Other reports cited in the Brazilian press point to the estimated tens of millions of reais of lost revenue in Rio’s businesses.  The umbrella organization representing the trade, retail and tourism industries said one day’s closure of the major outlets in the areas of Rio affected by the violence represents R$ 39 million in lost revenue. The violence is having a broad effect as other companies not in the affected areas let workers return home early to avoid the evening hours when the streets are more dangerous.  This includes such major enterprises as Petrobras.  Companies are reporting worker absences of up to 30% and schools and universities have cancelled classes as terrorized residents remain indoors to avoid the danger of traveling across Rio.


Brazilian intelligence sources report Rio’s two major criminal gangs are planning a “mega-action” for tomorrow.  Presumably the military was called up in anticipation.  This could be incredibly ugly, as Rio’s heavily-armed police are reputed to have zero regard for human life once they enter the favela neighborhoods.


From a quantitative perspective, Brazil's Bovespa is bearish from an immediate-term TRADE perspective and bullish from an intermediate –term TREND perspective, though it is trading below its TREND line of support of 68,826 intraday. A close below that line is an explicitly bearish quantitative signal – particularly if it is confirmed by further weakness:


Geopolitical Risk Update: Korea & Brazil - 2


We remain cautious on Brazilian equities for the intermediate-term TREND. While we stand behind the robustness of Brazil’s bullish consumer story, we are cognizant of the intermediate-term inflation risks and the potential for further tightening of monetary policy in 1H11.


Darius Dale



Moshe Silver

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Not Interested in Sweater Sets? - Europe’s Mania Continues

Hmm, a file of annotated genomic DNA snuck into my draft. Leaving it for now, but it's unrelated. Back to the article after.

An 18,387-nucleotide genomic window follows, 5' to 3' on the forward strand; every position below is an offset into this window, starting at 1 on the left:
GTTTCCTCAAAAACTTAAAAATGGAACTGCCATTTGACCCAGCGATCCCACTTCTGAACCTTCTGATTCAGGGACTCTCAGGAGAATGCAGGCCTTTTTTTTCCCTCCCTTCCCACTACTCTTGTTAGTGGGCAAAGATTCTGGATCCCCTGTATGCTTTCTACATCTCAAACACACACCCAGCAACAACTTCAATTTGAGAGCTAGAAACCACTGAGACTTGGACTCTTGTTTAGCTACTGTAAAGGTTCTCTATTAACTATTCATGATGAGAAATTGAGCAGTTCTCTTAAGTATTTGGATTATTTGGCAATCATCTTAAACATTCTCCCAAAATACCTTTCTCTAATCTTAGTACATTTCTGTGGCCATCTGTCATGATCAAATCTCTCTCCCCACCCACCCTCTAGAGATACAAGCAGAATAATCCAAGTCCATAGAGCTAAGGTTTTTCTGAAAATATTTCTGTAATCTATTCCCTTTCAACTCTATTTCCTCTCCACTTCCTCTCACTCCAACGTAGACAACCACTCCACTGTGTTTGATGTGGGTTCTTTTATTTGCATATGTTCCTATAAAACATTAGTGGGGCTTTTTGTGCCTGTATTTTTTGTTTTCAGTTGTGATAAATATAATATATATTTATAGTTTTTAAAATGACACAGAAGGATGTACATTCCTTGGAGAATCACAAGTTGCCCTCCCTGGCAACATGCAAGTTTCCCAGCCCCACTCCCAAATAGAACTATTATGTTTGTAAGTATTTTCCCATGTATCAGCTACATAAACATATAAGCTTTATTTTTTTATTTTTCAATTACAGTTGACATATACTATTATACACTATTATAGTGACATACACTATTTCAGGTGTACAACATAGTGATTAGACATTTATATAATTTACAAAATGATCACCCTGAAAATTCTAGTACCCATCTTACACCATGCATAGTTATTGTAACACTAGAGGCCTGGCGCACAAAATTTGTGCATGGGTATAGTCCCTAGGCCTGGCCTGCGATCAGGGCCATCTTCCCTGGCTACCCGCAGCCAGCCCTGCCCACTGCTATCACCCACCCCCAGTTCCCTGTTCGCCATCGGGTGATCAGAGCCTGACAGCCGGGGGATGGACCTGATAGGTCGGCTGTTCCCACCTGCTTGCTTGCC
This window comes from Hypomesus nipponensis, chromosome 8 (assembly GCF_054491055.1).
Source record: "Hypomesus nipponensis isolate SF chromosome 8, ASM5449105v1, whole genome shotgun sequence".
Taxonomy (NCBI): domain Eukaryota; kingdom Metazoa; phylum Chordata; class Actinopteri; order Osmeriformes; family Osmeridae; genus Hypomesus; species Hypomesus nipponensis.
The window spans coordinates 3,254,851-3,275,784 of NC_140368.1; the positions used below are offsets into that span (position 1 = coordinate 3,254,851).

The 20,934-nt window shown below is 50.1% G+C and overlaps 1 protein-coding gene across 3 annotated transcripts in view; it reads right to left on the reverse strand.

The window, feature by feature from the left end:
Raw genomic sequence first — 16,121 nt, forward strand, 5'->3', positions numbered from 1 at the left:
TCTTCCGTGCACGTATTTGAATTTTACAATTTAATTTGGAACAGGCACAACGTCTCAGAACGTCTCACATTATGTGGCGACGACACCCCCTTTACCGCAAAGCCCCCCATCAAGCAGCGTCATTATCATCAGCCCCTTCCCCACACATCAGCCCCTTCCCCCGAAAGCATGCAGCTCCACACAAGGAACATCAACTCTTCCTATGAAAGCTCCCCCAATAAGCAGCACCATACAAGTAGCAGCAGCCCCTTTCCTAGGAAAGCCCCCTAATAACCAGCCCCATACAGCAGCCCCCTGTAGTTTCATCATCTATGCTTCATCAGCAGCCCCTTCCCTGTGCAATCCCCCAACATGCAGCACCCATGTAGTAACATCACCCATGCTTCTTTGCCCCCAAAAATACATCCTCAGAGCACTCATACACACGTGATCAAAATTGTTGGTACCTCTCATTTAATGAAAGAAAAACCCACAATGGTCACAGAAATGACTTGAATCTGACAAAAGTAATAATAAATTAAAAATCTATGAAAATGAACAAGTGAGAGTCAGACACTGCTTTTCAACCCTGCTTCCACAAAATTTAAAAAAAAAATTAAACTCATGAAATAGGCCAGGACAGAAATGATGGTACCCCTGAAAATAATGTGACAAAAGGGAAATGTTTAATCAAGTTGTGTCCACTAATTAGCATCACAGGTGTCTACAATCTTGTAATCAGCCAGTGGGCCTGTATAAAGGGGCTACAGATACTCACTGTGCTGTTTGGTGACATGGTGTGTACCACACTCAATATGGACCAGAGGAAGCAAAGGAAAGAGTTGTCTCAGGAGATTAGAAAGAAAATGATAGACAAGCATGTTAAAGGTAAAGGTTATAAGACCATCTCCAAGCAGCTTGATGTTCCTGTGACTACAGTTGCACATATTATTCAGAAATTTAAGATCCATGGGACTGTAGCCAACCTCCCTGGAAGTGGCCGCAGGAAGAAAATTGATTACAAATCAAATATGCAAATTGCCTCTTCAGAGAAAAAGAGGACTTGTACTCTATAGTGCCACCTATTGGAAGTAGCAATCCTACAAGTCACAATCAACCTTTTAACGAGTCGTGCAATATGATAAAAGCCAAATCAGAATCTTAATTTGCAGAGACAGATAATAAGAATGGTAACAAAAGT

Position: Long Germany (EWG)


Hungary Turned the Wrong Way?


-In what appears like a last ditch effort to cut its public deficit and debt levels, Hungary’s PM Viktor Orban ordered the shift of $14 Billion (3 Trillion Forint) in assets from private pension funds to the state budget. The government’s move appears more akin to a Communist-era decision, and rightfully has investors spooked. The country’s main equity index (Budapest Stock Exchange Index) fell -3.2% today (or -10.7% in the last month) as the yield on the government’s 10 YR bond ran up to 8.1% versus 7.3% one week ago (see chart below).


Not Interested in Sweater Sets?  - Europe’s Mania Continues - mh1


Hungary, which was the first EU member to obtain an IMF-led bailout in 2008, did cut its budget deficit from 9.3% of GDP in 2006 to 4.4% in 2009, however strong disagreements between the government and the IMF have ensued over the years.  The latest disagreement includes Orban’s decision to tax certain industries, including the financial, energy, retail and telecommunication industries until at least 2014 to cut the deficit to 3% of GDP. In particular, a 16% bank flat tax was met with extreme push-back, especially considering that western European banks make up the lion’s share of the country’s banks. According to Economy Minister Gyorgy Matolcsy, the government plans to announce spending cuts of as much as 800 billion forint at the end of February, without providing details.



Spain’s Pain, cont.


-As the sovereign debt contagion remains front and center in Europe, it’s worth note that yields in Spanish and Irish bonds rose 10 and 18bps respectively, day-over-day, outpacing yields from their peer countries that were flat to up +2bps day-over-day. Suffice it to say, we see a long road ahead of Sovereign Debt in Europe. 


Not Interested in Sweater Sets?  - Europe’s Mania Continues - mh2



Irish PM Cowen’s Majority Ever Slimmer